If you want to learn how to use a TENS unit for pain relief and/or muscle strengthening, then watch this video. You'll learn the differences between TENS and EMS and how to use each of them.
What is TENS Unit vs EMS Unit?
TENS and EMS are technically different, but many modern units do both TENS and EMS.
TENS stands for transcutaneous electrical nerve stimulation and is primarily used for pain control.
EMS stands for electrical muscle stimulation and is used for strengthening weak muscles.
The technical differences in electrophysiology and waveform can get quite complex. However, the basic difference is that TENS has high-frequency, shorter duration waves for pain relief, while EMS has less frequent but wider pulses for muscle stimulation.
Depending on your TENS unit, settings vary.
In the video above, I demonstrate with the NURSAL TENS / EMS unit.
This unit is advertised as a TENS / EMS / Massager unit. I tend to think that in functions more like an EMS unit in all of it's settings. However, it can still be used effectively for pain relief pain relief and muscle contraction.
How To Use A TENS Unit For Pain Relief
When using a TENS unit for pain relief, you should really just feel tingling or vibration.
With the NURSAL TENS unit above, I got mild muscle contractions even when using it in TENS mode, but that's OK, it still felt good.
How Does A TENS Unit Relieve Pain?
The vibration sense from a TENS unit travels along larger, faster nerves.
Therefore, that signal reaches your spinal cord before noxious (pain producing) signals, which travel along smaller, slower nerves.
In turn, the vibration signals get transported to your brain while the noxious signals do not. This is known as Gate Control Theory.
How To Place The TENS Unit Pads For Pain Relief
In general you want to place the pads (electrodes) on either side of the painful area. For smaller areas, you may want to just use 2 pads one wire (channel A or B).
For larger areas, you may use 4 pads placed in a square around the painful area. The pads from the two channels should form and "X" or cross pattern as shown in the video.
Pad placement will vary by body part though.
Here's a photo of the NURSAL TENS Unit user manual showing pad placements for various body parts.
What Settings To Use on a TENS Unit for Pain Relief
With old TENS units, you used to have to set the frequency, pulse width, and intensity (amplitude) of the treatment manually.
Most modern units have these settings pre-programmed.
Since TENS is primarily used for pain control, cycle through the various programs in your unit and choose the one that feels best for you.
Set the intensity on each channel to an intensity that feels comfortable.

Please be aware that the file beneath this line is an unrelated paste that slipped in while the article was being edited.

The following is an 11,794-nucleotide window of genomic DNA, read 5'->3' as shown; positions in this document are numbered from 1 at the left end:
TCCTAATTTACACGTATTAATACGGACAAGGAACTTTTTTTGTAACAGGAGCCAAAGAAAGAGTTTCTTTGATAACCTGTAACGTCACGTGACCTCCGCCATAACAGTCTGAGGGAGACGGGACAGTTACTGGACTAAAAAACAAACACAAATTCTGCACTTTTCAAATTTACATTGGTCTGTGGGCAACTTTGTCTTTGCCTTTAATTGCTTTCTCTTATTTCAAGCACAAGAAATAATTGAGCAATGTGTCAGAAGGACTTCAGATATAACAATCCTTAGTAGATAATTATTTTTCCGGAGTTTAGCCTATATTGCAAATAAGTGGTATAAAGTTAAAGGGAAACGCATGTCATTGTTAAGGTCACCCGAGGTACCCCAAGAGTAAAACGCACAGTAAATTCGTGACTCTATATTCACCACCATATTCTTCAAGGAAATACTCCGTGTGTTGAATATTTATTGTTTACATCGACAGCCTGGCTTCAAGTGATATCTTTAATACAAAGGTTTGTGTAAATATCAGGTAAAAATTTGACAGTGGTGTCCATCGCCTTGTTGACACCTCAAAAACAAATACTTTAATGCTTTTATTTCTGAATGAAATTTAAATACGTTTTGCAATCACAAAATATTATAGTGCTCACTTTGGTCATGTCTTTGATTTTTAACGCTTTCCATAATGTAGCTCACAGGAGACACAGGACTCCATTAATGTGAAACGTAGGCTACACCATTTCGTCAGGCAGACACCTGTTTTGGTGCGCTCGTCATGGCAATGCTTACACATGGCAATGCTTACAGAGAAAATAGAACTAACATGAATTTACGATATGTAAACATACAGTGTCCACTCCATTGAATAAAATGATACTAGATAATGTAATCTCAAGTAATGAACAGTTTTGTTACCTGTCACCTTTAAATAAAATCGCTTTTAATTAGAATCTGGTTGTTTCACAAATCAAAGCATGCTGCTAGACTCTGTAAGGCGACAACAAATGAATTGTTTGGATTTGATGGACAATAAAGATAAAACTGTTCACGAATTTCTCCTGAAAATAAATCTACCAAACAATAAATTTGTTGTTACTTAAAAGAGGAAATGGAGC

Again, with TENS, you really should just feel tingling or vibration, but it's ok if you get a tiny bit of muscle contraction as long as it's not painful.
How To Use An EMS Unit For Muscle Strength
Now let's shift to using an EMS unit for muscle strengthening.
Place pads along the muscle you're targeting. I show the quadricep muscle in the video above, but you can use an EMS unit on various different muscles.
Place 2 pads along a muscle length-wise to ensure that the motor point (neruomuscular junction) is somewhere between the 2 pads.
Turn on the unit to an EMS settings (9-18 on the unit above).
Gradually increase intensity until you get a muscle contraction.
To use EMS for muscle strengthening, you want a strong contraction. It should be intense and maybe slightly uncomfortable, but tolerable.
You should NOT experience excruciating amounts of pain. (If you do, turn the intensity down or turn the unit off.)
How To Use an EMS Unit for Massage
Lastly, there's a massage mode (19 to 24) on the EMS unit. These are basically EMS waves but they don't cause a full strength contraction. The contractions are shorter and feel more like a muscle kneading... kind of like getting a massage.
Find a setting and intensity that feels good for you.
How To Use A TENS Unit For Overall Recovery
Whether you're using a TENS unit for pain control or using an EMS function for muscle strength, neither one is a long-term solution.
TENS stops working shortly after you take it off. Furthermore, EMS can strengthen weak muscles back to normal strength, but it doesn't get normal strength muscles stronger.
Both TENS and EMS can be used as a bridge to allow you to do other treatments such as physical therapy in order to get longer-lasting relief.
If you need help to find a long-term solution to your problem and live in the St. Louis area, we'd be happy to help you.
Just tap the button below to request an appointment with one of our specialist physical therapists.